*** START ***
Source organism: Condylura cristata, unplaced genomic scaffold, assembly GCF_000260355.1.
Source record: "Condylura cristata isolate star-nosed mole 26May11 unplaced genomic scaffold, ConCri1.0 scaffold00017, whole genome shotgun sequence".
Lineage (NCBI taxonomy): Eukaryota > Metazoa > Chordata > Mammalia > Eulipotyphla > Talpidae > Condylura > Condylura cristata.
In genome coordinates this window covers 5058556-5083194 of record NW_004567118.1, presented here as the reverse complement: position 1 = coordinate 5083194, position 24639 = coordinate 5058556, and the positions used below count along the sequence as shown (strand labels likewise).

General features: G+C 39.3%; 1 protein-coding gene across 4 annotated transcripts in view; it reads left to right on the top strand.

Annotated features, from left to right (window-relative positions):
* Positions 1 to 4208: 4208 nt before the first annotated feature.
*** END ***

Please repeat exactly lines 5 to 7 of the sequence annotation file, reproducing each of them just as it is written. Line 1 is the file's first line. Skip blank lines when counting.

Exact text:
General features: G+C 39.3%; 1 protein-coding gene across 4 annotated transcripts in view; it reads left to right on the top strand.

Annotated features, from left to right (window-relative positions):
* Positions 1 to 4208: 4208 nt before the first annotated feature.